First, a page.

Forest Preserve District of Cook County, Illinois
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Fires - 1946
Nature Bulletin No. 85   September 28, 1946
Forest Preserve District of Cook County
Clayton F. Smith, President
Roberts Mann, Superintendent of Conservation

FIRES - 1946
It happens every fall. Thousands of acres of vacant land are being burned-off: some of them because of matches, cigarettes or pipe dottle carelessly tossed aside along the highways and along the trails; some of them set afire by thoughtless boys; most of them deliberately burned by people who believe they will improve the crop of grass next year.

That is stupid. And if you start a fire which burns over another person's property you are liable to arrest and heavy penalty, under the Illinois law, unless you have given that person proper notice of your intention. Fires harm -- they never help. The tough seeds and roots of the worthless grasses and weeds survive a fire but the good nutritious grasses and most wildflowers are killed. Further, all the winter food and cover for birds and other wildlife are destroyed.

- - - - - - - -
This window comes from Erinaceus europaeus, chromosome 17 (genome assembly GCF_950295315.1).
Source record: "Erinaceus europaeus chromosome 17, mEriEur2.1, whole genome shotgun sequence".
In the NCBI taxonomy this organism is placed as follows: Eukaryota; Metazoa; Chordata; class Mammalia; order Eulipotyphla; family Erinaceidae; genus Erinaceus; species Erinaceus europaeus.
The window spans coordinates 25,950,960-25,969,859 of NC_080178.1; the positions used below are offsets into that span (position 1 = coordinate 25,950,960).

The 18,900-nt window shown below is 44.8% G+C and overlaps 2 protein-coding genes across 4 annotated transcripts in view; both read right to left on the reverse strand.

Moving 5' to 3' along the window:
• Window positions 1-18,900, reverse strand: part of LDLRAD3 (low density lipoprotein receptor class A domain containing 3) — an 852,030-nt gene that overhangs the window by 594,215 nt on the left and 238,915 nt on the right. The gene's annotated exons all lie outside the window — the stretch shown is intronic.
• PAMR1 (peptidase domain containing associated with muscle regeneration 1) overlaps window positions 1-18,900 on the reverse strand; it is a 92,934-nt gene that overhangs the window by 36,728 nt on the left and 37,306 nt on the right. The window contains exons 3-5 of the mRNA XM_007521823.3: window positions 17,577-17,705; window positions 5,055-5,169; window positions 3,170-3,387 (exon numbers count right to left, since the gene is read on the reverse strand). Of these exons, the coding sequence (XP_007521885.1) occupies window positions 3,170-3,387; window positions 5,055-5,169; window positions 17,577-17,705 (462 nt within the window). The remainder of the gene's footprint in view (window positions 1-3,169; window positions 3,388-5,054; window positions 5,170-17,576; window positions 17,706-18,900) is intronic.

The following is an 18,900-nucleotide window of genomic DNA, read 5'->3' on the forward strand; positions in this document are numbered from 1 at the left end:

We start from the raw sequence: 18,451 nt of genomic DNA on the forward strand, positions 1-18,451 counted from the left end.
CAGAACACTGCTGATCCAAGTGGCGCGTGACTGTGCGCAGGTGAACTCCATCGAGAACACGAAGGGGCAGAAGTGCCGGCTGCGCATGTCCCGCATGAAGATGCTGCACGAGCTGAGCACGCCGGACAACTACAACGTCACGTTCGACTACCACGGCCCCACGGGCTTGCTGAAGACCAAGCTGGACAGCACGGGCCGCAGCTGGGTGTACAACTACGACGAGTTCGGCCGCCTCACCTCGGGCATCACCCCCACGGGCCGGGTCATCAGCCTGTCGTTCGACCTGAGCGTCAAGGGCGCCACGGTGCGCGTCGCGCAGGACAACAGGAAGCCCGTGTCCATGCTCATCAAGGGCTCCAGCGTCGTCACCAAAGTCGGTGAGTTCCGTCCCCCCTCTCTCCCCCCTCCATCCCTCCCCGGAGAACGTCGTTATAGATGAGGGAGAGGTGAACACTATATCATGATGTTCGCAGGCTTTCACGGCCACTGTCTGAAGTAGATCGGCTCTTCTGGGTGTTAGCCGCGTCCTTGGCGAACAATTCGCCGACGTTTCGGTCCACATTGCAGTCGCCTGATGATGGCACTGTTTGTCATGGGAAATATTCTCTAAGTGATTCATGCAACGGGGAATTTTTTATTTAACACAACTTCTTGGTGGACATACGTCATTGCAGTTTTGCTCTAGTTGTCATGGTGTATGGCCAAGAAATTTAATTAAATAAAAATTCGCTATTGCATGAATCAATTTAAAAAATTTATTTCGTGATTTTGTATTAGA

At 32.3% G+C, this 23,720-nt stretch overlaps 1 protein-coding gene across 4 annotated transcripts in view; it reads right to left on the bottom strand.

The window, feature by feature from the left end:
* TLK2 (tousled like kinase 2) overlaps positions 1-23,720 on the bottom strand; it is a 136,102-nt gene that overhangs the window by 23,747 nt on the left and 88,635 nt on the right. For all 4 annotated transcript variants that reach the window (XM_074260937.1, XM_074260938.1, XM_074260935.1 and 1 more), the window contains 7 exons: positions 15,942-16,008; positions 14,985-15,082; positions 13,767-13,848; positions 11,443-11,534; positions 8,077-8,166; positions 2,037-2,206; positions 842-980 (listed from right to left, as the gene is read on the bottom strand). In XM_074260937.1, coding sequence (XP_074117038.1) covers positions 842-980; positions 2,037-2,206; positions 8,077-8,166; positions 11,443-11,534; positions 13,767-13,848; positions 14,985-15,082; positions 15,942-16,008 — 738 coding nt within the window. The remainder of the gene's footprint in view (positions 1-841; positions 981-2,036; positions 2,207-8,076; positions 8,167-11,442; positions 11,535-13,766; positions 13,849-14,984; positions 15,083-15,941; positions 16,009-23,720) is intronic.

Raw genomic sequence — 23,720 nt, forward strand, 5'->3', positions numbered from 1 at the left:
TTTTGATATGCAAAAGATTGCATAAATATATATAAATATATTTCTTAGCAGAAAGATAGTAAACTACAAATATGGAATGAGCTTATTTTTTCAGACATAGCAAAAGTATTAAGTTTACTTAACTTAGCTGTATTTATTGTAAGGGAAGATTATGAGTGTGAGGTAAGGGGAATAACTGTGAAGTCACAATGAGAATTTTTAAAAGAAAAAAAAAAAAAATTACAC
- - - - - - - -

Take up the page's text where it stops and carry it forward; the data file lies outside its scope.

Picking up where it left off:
We are experiencing a severe drought. The luxuriant vegetation of summer is dead and dry as powder. Some fires rage out of control. They spread into woodlands and kill the young trees, shrubs and seedlings. If the bark on the trunks of the larger trees does not actually burn it often gets so hot that the inner growing layer is injured. Then a cavity develops at the base of the tree, fungus and insects enlarge that cavity, and eventually the tree dies or topples over.

Several serious peat-bog fires have occurred recently, ignited by grass fires which swept over them. Peat beds are formed by the accumulation of decaying vegetation in low poorly-drained areas underlaid by rock, marl, hard-pan or watertight clay. Some are thousands of years old and 20 or more feet deep. Others, as in Skokie valley, are shallow. Three peat fires in the forest preserves were extinguished at great expense by digging trenches around them, deep down to the mineral subsoil, and flooding them with great quantities of water. Others on private property may alternately burn and smolder for many months. Each will leave a depression filled with powdery reddish ash that will be barren for years.


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